Since DryFire was first shipped in the year 2000, some new customers have called to say, “my gun won’t shoot.”
Based upon personally speaking to several hundred of these customers, over many years, let me give you a path to determine your problem.
First, you need a little knowledge regarding how the DryFire system deals with every shot. When the target is launched, the camera, mounted right next to the visible laser is turned on and is responsible to let the system software know when it sees invisible infrared light in the circular area around the visible target laser. The camera also provides the size of the infrared spot on the wall by passing onto the software the actual number of camera pixels it saw.
Note: Your gun laser is highly focused and produces a spot which occupies between 8 and 12 camera pixels.
If the number of pixels is less than 20, DryFire processes the location of the infrared spot believing the spot was created by your gun laser.
However, if the number of pixels seen by the camera is 20 or greater DryFire ignores that anything has happened. In other words, if the number of pixels is 20 or above the assumption is made that the infrared couldn’t have come from your gun and therefore going through the normal process would be wrong.
Therefore, as you consider your problem be aware that “my gun won’t shoot” is very likely being caused by (1) unwanted infrared on your shooting wall, which has created a spot size of 20 or more camera pixels.
However, (2) it could be that your gun assembly is not delivering a pulse of infrared light to your shooting wall. Either of these scenarios could be the problem.
So, the first thing you need to do is determine which of the above conditions is the problem.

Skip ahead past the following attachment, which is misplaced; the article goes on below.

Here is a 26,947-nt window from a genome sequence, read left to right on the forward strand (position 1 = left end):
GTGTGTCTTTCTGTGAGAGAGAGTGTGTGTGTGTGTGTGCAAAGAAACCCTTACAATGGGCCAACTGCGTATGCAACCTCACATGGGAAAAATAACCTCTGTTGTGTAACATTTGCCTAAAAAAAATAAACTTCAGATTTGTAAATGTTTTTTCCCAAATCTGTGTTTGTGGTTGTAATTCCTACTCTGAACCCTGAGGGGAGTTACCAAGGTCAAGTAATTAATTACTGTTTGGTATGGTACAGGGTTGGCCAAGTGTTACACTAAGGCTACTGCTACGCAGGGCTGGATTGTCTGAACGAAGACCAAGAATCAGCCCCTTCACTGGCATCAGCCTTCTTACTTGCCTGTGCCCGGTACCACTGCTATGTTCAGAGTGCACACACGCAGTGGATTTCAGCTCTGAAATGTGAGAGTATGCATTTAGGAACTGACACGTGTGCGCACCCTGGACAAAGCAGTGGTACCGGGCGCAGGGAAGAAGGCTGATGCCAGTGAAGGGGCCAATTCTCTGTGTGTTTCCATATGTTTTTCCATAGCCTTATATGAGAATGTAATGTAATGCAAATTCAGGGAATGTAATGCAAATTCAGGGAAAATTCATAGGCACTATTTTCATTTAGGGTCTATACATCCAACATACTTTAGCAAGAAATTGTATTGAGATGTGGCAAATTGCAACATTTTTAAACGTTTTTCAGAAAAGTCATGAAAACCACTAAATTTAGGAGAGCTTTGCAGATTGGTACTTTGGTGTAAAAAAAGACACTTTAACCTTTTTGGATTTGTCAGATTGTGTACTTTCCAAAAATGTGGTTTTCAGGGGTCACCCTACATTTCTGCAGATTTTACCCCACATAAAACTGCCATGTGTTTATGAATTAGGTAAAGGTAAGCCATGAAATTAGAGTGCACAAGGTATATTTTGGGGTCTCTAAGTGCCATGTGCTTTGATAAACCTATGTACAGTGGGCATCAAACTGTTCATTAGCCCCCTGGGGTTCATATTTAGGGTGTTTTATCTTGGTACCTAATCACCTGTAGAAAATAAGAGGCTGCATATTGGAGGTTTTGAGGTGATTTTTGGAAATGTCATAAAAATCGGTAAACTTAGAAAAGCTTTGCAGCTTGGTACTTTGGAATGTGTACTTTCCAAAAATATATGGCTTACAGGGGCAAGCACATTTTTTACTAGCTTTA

The best approach is to wait until after nightfall, go into your DryFire room, leave all the lights off, except for your computer screen. Close all the doors in the room and begin shooting.
If the gun shoots every time you pull the trigger, then you have proved you have an infrared lighting issue. Once you have proved to yourself you have a infrared lighting issue you will be able to fix the problem.
Look for the following:
1) Outside light has a large component of infrared which you can’t see because your eyes can’t see the infrared wavelength. But, it is there. So, make sure you block out all possible sources of outside light. Also, most indoor light sources produce some infrared. Fluorescent and LED light sources produce the least.
2) Do not have a light in front of the DryFire unit. When the DryFire camera looks directly at a light of any type, it will see enough infrared to cause a problem.
3) It is possible to have “hotspots” or regions on your wall that have to much infrared. This is usually caused by spotlights.
4) Do not have windows, doors, or lights behind your background canvas as the camera will see infrared through the canvas.
If during the troubleshooting process you proved the room was not the problem, then continue on to the next topic.
“Troubleshooting my Gun Assembly”